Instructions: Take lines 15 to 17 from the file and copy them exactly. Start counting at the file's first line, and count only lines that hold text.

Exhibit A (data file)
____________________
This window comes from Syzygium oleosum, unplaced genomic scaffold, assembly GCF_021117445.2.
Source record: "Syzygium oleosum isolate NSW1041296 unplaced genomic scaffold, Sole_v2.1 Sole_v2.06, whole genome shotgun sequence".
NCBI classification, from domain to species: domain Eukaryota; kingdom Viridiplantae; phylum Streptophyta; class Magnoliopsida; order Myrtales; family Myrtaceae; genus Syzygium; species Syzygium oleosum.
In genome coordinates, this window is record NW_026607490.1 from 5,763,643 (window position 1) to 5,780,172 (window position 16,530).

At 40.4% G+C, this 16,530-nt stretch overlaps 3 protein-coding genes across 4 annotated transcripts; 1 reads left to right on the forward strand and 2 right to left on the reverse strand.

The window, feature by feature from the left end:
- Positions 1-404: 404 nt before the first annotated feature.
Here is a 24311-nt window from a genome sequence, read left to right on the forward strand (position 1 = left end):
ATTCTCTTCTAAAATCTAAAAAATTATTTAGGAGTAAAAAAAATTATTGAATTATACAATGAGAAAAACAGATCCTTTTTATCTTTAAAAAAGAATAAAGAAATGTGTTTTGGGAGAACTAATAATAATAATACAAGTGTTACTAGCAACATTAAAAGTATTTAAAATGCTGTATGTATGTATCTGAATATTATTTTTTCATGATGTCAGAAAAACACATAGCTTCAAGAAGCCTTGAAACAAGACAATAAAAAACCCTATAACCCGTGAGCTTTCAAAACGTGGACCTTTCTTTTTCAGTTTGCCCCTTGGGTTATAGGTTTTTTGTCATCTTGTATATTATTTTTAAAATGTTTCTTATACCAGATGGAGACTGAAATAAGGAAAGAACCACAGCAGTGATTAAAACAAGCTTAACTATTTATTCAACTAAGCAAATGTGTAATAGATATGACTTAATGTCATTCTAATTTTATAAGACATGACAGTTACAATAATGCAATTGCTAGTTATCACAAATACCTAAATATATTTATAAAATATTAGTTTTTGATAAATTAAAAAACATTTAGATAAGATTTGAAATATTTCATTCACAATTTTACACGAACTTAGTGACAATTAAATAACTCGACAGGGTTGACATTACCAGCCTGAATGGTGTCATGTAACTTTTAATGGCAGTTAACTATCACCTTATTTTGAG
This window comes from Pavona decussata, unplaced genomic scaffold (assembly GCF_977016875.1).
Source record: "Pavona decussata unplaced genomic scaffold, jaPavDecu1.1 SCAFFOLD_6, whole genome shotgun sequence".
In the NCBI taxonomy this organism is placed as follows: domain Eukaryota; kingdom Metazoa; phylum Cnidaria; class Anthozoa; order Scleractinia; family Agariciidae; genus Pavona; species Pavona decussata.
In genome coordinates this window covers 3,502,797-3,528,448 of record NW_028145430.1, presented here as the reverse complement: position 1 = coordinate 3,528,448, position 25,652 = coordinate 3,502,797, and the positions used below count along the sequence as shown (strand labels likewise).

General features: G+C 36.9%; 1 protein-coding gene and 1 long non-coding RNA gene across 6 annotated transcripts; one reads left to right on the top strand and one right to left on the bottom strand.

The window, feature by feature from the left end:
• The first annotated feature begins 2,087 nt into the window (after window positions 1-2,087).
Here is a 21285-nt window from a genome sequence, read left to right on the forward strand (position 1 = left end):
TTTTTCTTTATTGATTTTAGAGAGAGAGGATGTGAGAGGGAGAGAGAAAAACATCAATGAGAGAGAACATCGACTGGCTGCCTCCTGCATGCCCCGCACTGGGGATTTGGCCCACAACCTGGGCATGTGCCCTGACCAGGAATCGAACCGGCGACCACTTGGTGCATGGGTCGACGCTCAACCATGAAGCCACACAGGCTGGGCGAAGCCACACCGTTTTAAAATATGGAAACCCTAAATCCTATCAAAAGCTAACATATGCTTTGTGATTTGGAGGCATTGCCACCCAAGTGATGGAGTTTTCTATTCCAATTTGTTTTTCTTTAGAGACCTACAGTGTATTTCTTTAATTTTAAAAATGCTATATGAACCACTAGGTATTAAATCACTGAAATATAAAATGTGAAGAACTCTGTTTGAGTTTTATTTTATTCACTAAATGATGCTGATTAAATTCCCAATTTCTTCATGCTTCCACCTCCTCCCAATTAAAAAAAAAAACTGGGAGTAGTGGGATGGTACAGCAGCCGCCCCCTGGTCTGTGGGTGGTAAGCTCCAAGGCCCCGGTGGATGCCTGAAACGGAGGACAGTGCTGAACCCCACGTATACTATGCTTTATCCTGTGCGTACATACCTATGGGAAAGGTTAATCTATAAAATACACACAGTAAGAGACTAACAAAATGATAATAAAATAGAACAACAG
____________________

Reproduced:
The window, feature by feature from the left end:
• The first annotated feature begins 2,087 nt into the window (after window positions 1-2,087).
Here is a 21285-nt window from a genome sequence, read left to right on the forward strand (position 1 = left end):